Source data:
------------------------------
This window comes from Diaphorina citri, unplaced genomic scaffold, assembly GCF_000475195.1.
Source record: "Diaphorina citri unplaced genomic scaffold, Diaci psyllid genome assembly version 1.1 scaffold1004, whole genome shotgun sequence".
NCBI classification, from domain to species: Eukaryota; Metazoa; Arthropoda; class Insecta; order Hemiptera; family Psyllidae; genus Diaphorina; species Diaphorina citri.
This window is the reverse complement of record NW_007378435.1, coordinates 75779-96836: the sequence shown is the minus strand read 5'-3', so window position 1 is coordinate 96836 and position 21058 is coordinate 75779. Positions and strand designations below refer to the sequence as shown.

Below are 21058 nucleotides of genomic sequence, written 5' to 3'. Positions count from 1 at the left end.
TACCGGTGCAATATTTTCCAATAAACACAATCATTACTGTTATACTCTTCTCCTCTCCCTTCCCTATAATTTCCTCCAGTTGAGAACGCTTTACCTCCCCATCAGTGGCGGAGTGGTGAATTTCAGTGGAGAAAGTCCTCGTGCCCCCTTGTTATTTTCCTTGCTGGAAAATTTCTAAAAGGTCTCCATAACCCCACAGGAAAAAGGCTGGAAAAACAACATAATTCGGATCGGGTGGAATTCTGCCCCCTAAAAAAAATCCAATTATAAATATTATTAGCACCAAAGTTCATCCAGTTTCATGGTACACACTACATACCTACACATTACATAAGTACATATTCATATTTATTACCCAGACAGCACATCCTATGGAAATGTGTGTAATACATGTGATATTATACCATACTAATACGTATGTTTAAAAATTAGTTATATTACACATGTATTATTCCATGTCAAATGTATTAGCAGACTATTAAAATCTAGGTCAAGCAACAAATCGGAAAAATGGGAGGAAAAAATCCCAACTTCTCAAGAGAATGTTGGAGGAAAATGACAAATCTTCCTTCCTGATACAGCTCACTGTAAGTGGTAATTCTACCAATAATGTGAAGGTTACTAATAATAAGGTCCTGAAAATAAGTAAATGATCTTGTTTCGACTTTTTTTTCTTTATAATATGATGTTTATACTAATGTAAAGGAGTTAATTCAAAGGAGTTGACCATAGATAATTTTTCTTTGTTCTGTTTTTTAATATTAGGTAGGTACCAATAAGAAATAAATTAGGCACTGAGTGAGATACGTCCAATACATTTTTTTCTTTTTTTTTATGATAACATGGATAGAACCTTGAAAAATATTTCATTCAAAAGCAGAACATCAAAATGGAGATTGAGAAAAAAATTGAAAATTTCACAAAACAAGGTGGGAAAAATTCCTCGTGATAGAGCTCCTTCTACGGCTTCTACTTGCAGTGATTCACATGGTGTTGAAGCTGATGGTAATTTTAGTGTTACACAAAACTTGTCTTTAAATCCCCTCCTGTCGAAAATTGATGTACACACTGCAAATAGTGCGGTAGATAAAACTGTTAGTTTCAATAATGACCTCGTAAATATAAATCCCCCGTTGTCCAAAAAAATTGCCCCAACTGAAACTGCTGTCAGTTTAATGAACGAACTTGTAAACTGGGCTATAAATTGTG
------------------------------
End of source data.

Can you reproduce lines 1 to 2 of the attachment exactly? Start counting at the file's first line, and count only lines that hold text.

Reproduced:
This window comes from Diaphorina citri, unplaced genomic scaffold, assembly GCF_000475195.1.
Source record: "Diaphorina citri unplaced genomic scaffold, Diaci psyllid genome assembly version 1.1 scaffold1004, whole genome shotgun sequence".